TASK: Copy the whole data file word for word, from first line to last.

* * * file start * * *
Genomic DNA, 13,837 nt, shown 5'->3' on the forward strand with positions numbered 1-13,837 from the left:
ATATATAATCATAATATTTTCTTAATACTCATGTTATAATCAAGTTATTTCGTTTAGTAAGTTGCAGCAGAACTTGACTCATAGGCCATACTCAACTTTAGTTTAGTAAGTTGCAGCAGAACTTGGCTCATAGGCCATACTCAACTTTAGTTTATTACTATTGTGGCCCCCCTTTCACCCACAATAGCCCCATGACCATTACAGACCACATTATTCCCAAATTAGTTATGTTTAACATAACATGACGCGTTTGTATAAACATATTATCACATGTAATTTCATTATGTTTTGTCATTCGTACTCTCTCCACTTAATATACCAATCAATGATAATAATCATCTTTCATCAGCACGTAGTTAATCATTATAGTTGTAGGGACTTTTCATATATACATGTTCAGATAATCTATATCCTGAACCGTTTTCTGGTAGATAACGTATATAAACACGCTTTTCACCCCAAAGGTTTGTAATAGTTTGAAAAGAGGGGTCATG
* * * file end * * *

Genomic DNA, 13,837 nt, shown 5'->3' on the forward strand with positions numbered 1-13,837 from the left:
ATATATAATCATAATATTTTCTTAATACTCATGTTATAATCAAGTTATTTCGTTTAGTAAGTTGCAGCAGAACTTGACTCATAGGCCATACTCAACTTTAGTTTAGTAAGTTGCAGCAGAACTTGGCTCATAGGCCATACTCAACTTTAGTTTATTACTATTGTGGCCCCCCTTTCACCCACAATAGCCCCATGACCATTACAGACCACATTATTCCCAAATTAGTTATGTTTAACATAACATGACGCGTTTGTATAAACATATTATCACATGTAATTTCATTATGTTTTGTCATTCGTACTCTCTCCACTTAATATACCAATCAATGATAATAATCATCTTTCATCAGCACGTAGTTAATCATTATAGTTGTAGGGACTTTTCATATATACATGTTCAGATAATCTATATCCTGAACCGTTTTCTGGTAGATAACGTATATAAACACGCTTTTCACCCCAAAGGTTTGTAATAGTTTGAAAAGAGGGGTCATG